The reproductive biology of the red-tailed phascogale is particularly interesting, as the males only live to breed during one season, surviving for only 11.5 months. The breeding season is highly synchronous, with all mating occurring during three weeks in July, after which time all males in the population die as a result of an increase in stress hormones which lead to gastro-intestinal ulceration and ultimately haemorrhage. This post-mating male die-off is characteristic of other dasyurid marsupials, most notably various species of antechinus. Females survive after mating to raise the young, and can reproduce for up to three years. As many as 13 young are born in early August; up to eight of these are raised in the pouch. Females have eight nipples and young remained attached to the nipple for about 45 days, so excess young don’t survive. Females may store sperm from multiple males until ovulation, so a single litter of pouch young can have multiple fathers.

Red-tailed phascogales nest in tree hollows, and like other small dasyurid marsupials, use daily torpor to conserve energy.Torpor is a controlled decrease in body temperature that reduces the metabolic rate and also the requirement for metabolic heat production. At an ambient temperature of 18°C, phascogales allow their body temperature to drop to as low as 23°C. Torpid phascogales assume a typical curled posture and are generally unresponsive. However, they can generate their own metabolic heat to re-warm to a normal body temperature of 34°C in a few minutes. The species is used as a model species in research. Studies have been conducted on behavioural thermoregulation and have indicated they bask to reduce their energy demands. Captive nutrition trials found red-tailed phascogales consume up to 39% of their body mass in food per day and their daily maintenance energy requirements are approximately 954 kJ. Like many other mammals their food intake during lactation changes to meet the increasing demands of the young Red-tailed phascogales also express T- cell receptors and co-receptors, Major Histocompatibility Complex, and interlukin-6 and its receptor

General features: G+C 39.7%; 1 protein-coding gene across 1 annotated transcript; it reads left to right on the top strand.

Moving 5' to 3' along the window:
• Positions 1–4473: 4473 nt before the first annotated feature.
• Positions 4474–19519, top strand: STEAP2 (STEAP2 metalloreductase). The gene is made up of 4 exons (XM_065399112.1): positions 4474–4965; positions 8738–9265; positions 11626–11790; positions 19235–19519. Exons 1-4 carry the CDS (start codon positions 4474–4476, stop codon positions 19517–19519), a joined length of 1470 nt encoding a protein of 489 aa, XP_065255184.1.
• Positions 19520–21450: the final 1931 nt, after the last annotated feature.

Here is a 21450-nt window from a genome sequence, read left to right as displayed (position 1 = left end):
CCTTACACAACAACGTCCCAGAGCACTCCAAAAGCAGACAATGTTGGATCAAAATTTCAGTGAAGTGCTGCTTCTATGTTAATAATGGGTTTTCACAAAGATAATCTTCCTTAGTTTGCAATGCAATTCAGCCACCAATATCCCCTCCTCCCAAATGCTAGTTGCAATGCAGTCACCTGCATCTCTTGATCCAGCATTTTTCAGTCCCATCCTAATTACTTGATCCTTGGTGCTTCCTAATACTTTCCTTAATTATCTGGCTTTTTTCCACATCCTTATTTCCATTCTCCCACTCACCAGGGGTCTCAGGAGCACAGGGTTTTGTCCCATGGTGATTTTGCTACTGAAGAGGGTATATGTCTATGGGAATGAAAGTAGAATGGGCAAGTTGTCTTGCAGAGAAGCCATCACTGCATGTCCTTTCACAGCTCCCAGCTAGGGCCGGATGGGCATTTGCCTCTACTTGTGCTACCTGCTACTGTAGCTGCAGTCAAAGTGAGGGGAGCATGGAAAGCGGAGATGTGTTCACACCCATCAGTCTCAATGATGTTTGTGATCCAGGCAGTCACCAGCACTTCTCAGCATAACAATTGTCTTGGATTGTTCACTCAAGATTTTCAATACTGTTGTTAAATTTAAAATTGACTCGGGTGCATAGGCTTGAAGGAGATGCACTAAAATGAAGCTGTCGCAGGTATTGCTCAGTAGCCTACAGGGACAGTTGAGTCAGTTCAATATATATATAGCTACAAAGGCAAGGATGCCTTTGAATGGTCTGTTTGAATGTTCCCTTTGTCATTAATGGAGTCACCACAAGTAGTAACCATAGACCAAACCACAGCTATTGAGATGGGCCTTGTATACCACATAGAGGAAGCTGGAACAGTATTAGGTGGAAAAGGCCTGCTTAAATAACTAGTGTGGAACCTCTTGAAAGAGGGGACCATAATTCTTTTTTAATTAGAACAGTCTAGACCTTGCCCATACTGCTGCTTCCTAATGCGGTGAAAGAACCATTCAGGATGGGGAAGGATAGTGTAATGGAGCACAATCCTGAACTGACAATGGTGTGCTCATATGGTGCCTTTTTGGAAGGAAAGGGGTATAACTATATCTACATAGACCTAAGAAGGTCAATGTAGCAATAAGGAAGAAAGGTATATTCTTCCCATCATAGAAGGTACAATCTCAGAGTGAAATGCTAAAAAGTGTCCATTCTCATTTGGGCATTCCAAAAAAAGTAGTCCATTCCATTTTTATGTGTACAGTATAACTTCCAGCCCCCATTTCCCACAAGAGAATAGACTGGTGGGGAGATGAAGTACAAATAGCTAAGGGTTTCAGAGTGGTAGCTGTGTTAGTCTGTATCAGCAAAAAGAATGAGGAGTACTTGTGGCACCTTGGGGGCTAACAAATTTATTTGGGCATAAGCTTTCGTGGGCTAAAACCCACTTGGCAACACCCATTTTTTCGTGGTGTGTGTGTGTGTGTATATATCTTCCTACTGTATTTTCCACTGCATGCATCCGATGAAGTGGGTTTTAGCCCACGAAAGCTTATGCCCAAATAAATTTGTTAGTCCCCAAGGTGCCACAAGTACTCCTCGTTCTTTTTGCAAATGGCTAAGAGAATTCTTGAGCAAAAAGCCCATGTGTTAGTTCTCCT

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Distribution and status of the red-tailed phascogale (Phascogale calura)
Quote:The red-tailed phascogale once extended widely across semiarid and arid Australia, but is now entirely confined to the southern wheatbelt of Western Australia, occupying less than 1% of its former range. Here it occurs in a portion of the Avon Wheatbelt, Jarrah Forest, Mallee, and Esperance Plains biogeographical regions. The species persists only in areas that have been extensively cleared for agriculture and where the remaining bushland is highly fragmented. It does not appear to extend into unfragmented habitat in either the Jarrah Forest to the west or Mallee region to the east. It occurs primarily in woodland habitat with old-growth hollow-producing eucalypts, primarily wandoo (Eucalyptus wandoo) or York Gum (E. loxophleba), but records from the periphery of its current range appear to come from a broader range of habitats, including shrublands and various mosaics of woodland, shrubland, and scrub-heath.

Key factors limiting persistence are likely to be fragmentation of habitat that is likely to greatly increase the risks associated with dispersal, a shortage of suitable nesting hollows in many vegetation associations, and predation by feral and domestic cats and by foxes. These factors, particularly fragmentation and lack of suitable nesting hollows, suggest that the species’ long-term persistence in areas beyond the wandoo belt is far from assured.